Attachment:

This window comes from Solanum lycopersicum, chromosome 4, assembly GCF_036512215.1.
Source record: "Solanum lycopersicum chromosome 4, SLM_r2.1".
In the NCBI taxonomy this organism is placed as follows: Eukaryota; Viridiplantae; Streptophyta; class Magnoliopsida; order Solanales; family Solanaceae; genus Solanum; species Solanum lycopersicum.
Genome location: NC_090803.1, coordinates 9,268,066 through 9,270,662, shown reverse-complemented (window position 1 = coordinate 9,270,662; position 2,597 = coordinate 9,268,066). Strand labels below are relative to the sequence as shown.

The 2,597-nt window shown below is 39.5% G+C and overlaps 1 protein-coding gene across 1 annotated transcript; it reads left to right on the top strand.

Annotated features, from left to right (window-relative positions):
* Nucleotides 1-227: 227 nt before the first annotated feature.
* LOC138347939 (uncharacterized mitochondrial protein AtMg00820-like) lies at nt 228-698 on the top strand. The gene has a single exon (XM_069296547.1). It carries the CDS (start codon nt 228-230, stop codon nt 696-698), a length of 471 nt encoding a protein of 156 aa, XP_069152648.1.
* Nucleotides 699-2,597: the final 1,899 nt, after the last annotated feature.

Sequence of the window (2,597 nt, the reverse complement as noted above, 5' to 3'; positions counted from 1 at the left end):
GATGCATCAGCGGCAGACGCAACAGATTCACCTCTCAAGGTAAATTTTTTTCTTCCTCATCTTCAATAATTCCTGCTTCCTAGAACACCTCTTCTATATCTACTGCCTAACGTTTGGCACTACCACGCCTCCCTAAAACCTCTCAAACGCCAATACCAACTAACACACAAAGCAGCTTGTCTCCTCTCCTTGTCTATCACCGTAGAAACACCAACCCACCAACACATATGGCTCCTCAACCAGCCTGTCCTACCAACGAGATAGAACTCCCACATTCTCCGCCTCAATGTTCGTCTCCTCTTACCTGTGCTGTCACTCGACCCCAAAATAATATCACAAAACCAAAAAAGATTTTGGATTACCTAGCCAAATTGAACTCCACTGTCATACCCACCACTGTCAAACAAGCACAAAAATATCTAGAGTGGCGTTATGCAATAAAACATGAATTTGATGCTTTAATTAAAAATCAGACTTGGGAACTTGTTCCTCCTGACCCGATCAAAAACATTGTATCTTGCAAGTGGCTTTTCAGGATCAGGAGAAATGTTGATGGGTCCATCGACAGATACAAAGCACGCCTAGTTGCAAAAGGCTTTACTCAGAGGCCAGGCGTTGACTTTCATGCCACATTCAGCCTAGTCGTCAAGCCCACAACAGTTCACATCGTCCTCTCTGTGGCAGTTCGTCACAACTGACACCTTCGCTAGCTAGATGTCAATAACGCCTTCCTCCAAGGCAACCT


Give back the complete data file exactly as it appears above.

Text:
This window comes from Solanum lycopersicum, chromosome 4, assembly GCF_036512215.1.
Source record: "Solanum lycopersicum chromosome 4, SLM_r2.1".
In the NCBI taxonomy this organism is placed as follows: Eukaryota; Viridiplantae; Streptophyta; class Magnoliopsida; order Solanales; family Solanaceae; genus Solanum; species Solanum lycopersicum.
Genome location: NC_090803.1, coordinates 9,268,066 through 9,270,662, shown reverse-complemented (window position 1 = coordinate 9,270,662; position 2,597 = coordinate 9,268,066). Strand labels below are relative to the sequence as shown.

The 2,597-nt window shown below is 39.5% G+C and overlaps 1 protein-coding gene across 1 annotated transcript; it reads left to right on the top strand.

Annotated features, from left to right (window-relative positions):
* Nucleotides 1-227: 227 nt before the first annotated feature.
* LOC138347939 (uncharacterized mitochondrial protein AtMg00820-like) lies at nt 228-698 on the top strand. The gene has a single exon (XM_069296547.1). It carries the CDS (start codon nt 228-230, stop codon nt 696-698), a length of 471 nt encoding a protein of 156 aa, XP_069152648.1.
* Nucleotides 699-2,597: the final 1,899 nt, after the last annotated feature.

Sequence of the window (2,597 nt, the reverse complement as noted above, 5' to 3'; positions counted from 1 at the left end):
GATGCATCAGCGGCAGACGCAACAGATTCACCTCTCAAGGTAAATTTTTTTCTTCCTCATCTTCAATAATTCCTGCTTCCTAGAACACCTCTTCTATATCTACTGCCTAACGTTTGGCACTACCACGCCTCCCTAAAACCTCTCAAACGCCAATACCAACTAACACACAAAGCAGCTTGTCTCCTCTCCTTGTCTATCACCGTAGAAACACCAACCCACCAACACATATGGCTCCTCAACCAGCCTGTCCTACCAACGAGATAGAACTCCCACATTCTCCGCCTCAATGTTCGTCTCCTCTTACCTGTGCTGTCACTCGACCCCAAAATAATATCACAAAACCAAAAAAGATTTTGGATTACCTAGCCAAATTGAACTCCACTGTCATACCCACCACTGTCAAACAAGCACAAAAATATCTAGAGTGGCGTTATGCAATAAAACATGAATTTGATGCTTTAATTAAAAATCAGACTTGGGAACTTGTTCCTCCTGACCCGATCAAAAACATTGTATCTTGCAAGTGGCTTTTCAGGATCAGGAGAAATGTTGATGGGTCCATCGACAGATACAAAGCACGCCTAGTTGCAAAAGGCTTTACTCAGAGGCCAGGCGTTGACTTTCATGCCACATTCAGCCTAGTCGTCAAGCCCACAACAGTTCACATCGTCCTCTCTGTGGCAGTTCGTCACAACTGACACCTTCGCTAGCTAGATGTCAATAACGCCTTCCTCCAAGGCAACCT